Saturday, September 12, 2009

Japanese centenarians tops 40,000 for first time

The number of centenarians has topped 40,000 for the first time in Japan, the Ministry of Health, Labor and Welfare announced on Friday.
As of Sept. 15, there will be 40,399 centenarians across Japan, up 4,123 from the previous high of 36,276 in 2008, in the largest yearly growth on record.
The vast majority of centenarians are women: 86.5 percent at 34,952, while men numbered 5,447. The percentage of female centenarians has been on a yearly rise, according to the ministry.
The oldest man in Japan is Jirouemon Kimura, a 112-year-old resident of Kyotango, Kyoto Prefecture, while the oldest woman is a 114-year-old resident of Okinawa Prefecture, whose name is being withheld.

Vacationing girl's message in bottle follows her home

A few days after Meagan Bilodeau dropped a bottled message into the Atlantic Ocean during a cruise near Bermuda, the girl was home in Massachusetts.
A month after that, the bottle nearly came home, too.
The 8-year-old recently learned the message she dropped from a cruise ship roughly 600 miles off North Carolina's coast on June 18 was found in late July by a girl whose family was boating in Massachusetts' Vineyard Sound, Meagan's family says.
The spot was perhaps 15 to 20 miles from Meagan's home near Falmouth.
"It was almost as if the bottle had been equipped with a homing device," Meagan's mother, Denise Acquaviva, said in a telephone interview this week.
The family was on a cruise to Bermuda when Meagan's father persuaded her to write the message, which included Meagan's name and address, Acquaviva said.
"I always wished someone would find my bottle if I sent one. If found, would you kindly write back to me? Please? Please? Please?" the letter read.
The message was put in a water bottle, and Meagan tossed it into the Atlantic Ocean not long after their two-and-a-half-day return cruise to Massachusetts began, Acquaviva said.
Meagan's father told her the currents could take the bottle to Europe. Meagan said she wondered who would find it and couldn't wait to correspond with whoever did.
"I hoped that it would end up somewhere far away," she said by phone this week.
On July 28, hundreds of miles from Bermuda, 11-year-old Teddy Herrick was boating with her family between Massachusetts' Martha's Vineyard and Cuttyhunk Island when the vacationing group spotted the bottle in the water. Teddy fished it out with a net, and she read the message.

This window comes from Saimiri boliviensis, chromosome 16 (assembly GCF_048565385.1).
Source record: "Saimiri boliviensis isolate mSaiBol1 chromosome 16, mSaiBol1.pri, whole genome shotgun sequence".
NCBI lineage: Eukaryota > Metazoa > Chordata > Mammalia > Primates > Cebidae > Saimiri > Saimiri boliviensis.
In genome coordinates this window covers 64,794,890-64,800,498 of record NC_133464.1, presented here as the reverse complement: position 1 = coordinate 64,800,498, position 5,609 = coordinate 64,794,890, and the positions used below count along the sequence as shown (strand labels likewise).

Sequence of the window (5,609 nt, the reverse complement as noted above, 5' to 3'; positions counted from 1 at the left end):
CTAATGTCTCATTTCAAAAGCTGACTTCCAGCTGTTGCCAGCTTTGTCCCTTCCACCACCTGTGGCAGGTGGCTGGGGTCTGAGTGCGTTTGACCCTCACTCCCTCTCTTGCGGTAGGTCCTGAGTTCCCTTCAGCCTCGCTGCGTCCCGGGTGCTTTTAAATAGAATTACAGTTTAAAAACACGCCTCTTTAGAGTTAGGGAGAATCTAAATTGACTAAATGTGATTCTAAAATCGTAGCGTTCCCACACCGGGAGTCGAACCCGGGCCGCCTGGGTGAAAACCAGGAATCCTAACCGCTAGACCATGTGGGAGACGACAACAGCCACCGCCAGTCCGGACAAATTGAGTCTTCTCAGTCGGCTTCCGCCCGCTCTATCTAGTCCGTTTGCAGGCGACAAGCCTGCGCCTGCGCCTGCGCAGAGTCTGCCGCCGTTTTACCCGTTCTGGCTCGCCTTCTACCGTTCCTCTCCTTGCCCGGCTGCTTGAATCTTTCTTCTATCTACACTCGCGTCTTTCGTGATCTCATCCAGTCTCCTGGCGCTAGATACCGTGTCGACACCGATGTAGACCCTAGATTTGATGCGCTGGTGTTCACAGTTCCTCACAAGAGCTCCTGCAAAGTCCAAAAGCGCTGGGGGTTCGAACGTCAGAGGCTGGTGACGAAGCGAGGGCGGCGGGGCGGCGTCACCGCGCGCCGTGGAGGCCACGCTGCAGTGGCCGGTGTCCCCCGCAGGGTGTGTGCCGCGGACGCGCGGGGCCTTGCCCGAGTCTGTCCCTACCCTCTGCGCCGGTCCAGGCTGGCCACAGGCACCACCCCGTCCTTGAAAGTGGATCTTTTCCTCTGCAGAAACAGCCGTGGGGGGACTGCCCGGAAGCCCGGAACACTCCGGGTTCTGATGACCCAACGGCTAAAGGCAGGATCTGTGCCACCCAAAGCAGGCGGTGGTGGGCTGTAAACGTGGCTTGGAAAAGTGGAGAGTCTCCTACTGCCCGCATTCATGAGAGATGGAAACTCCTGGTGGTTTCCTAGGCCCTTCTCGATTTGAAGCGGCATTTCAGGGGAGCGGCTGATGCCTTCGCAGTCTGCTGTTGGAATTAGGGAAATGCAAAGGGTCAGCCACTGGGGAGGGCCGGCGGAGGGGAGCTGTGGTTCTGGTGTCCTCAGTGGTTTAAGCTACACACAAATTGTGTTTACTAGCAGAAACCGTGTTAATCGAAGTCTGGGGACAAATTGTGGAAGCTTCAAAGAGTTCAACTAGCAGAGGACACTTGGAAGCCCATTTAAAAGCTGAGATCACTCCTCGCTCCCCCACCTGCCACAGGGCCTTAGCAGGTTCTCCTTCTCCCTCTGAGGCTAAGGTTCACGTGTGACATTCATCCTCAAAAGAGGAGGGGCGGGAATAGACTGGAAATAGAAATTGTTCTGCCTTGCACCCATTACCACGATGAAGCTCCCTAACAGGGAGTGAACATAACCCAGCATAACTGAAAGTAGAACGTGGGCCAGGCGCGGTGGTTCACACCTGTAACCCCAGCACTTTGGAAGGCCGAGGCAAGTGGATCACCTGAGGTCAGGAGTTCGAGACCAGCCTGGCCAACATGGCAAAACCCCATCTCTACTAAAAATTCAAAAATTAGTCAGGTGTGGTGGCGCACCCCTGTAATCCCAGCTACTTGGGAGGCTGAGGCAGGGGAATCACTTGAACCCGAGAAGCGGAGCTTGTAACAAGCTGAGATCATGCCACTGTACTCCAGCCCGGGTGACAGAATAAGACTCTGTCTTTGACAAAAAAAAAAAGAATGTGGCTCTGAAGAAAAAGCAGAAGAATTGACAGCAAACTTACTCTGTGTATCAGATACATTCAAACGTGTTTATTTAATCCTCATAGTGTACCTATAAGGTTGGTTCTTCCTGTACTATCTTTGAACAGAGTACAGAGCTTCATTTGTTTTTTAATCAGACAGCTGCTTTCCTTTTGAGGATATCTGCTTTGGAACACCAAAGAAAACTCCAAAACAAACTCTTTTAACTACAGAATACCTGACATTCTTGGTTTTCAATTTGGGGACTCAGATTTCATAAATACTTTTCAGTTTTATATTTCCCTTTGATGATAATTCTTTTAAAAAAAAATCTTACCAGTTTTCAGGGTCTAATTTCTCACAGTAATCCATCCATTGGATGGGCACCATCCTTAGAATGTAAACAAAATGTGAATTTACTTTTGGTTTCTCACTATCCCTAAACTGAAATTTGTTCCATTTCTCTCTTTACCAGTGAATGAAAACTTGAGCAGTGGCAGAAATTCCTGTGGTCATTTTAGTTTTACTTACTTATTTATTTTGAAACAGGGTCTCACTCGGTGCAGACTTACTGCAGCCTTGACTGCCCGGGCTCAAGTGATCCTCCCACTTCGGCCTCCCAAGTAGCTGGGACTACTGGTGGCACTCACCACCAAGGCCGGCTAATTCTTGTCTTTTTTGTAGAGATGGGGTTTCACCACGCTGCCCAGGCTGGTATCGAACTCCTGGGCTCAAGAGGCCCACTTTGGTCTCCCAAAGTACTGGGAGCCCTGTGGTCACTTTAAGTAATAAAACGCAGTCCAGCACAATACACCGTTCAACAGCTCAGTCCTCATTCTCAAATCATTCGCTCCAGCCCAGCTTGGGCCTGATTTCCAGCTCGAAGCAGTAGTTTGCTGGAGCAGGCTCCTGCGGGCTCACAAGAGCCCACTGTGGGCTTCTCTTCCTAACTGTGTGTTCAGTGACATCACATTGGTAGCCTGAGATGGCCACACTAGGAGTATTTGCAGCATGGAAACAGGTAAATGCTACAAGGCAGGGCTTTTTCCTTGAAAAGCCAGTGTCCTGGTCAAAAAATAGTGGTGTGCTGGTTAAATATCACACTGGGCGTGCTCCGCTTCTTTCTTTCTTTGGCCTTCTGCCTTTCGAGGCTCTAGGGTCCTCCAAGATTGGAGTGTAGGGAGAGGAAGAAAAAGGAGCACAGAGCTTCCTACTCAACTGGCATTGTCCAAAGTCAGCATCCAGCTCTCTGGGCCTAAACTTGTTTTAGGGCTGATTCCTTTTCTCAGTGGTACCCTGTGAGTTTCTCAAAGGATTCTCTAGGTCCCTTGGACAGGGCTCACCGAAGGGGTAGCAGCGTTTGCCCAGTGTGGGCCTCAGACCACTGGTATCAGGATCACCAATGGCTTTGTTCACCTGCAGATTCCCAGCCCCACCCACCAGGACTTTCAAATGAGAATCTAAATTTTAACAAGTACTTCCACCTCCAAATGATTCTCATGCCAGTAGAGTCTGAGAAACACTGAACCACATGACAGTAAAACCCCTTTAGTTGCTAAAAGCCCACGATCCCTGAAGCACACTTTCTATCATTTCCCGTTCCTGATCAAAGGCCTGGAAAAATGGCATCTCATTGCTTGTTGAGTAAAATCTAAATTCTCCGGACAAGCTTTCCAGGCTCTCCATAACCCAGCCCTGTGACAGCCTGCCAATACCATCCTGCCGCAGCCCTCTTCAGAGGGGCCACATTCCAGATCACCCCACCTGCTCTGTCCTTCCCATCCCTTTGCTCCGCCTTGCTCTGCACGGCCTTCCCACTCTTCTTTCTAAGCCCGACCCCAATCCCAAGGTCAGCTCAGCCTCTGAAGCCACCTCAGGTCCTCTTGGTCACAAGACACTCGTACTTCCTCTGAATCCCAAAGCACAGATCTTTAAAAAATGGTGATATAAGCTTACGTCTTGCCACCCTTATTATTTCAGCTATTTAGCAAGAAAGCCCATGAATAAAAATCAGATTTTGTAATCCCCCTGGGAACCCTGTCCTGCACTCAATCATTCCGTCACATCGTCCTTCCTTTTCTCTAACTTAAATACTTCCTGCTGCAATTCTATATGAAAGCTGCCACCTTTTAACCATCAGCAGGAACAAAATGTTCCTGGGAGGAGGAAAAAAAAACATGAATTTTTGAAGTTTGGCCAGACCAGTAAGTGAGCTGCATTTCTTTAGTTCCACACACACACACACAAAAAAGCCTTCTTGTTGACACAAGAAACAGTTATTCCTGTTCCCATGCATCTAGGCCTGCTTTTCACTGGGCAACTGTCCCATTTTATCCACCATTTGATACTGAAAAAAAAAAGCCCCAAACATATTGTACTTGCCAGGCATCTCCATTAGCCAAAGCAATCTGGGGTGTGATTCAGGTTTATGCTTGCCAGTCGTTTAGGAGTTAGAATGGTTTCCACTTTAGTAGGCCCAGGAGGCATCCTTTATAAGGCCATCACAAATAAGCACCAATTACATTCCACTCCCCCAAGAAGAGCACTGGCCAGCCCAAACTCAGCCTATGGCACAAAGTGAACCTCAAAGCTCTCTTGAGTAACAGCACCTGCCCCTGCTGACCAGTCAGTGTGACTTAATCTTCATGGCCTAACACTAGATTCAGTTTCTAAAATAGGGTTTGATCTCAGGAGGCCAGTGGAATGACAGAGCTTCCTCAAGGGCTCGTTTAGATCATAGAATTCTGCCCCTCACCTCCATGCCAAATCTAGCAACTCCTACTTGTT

Teddy, who lives in Telluride, Colorado, was excited to find it. She had just read a book whose characters became pen pals after one found the other's bottled message.
"I was very surprised. I thought it was a cool thing to do, and it was cool that the current would take it close to her home," Teddy said by telephone this week.
Teddy wrote to Meagan late last month, letting her know where the bottle was found.
The most likely path for the bottle would have been to or near the United Kingdom, but an eddy could have broken it away from the Gulf Stream, allowing it to float to Massachusetts, said Jenifer Clark, a satellite oceanographer who works for her own company in Maryland after years of employment with the National Oceanic and Atmospheric Administration.

Stockpile 1,100 light bulbs

Woman stockpiles 1,100 banned light bulbs so she can read for rest of her life
A pensioner has defied an EU ban by hoarding more than 1,000 traditional light bulbs - enough to see her 'into the grave'.
Valerie Hemsley-Flint, 62, has spent more than £500 of her pension money stockpiling the old-style 100-watt bulbs.
September 1, EU countries were banned from producing or importing incandescent bulbs and shops can sell only energy-efficient ones.
But Miss Hemsley-Flint said the light from them is not good enough for her to read by and the flickering sets off her epilepsy.
So she has bought 1,100 old-style bulbs and is calling on the Government to scrap the ban.
From her home in Sittingbourne, Kent, Miss Hemsley-Flint said: 'I suffer from photosensitive epilepsy, which means I can't get near any screen or anything that flickers.
'I worked out that if I live as long as my aunts did - into their 90s - I would need about 30 years' worth of the old-style bulbs for each room.
'I have more than 1,000 now - in fact 1,100. It has cost me a small fortune but for me it's worth it and will see me through to the grave.'
The former teacher, who also suffers from migraines, estimates she needs about 20 bulbs at a time to light her £300,000 three-bedroom country cottage.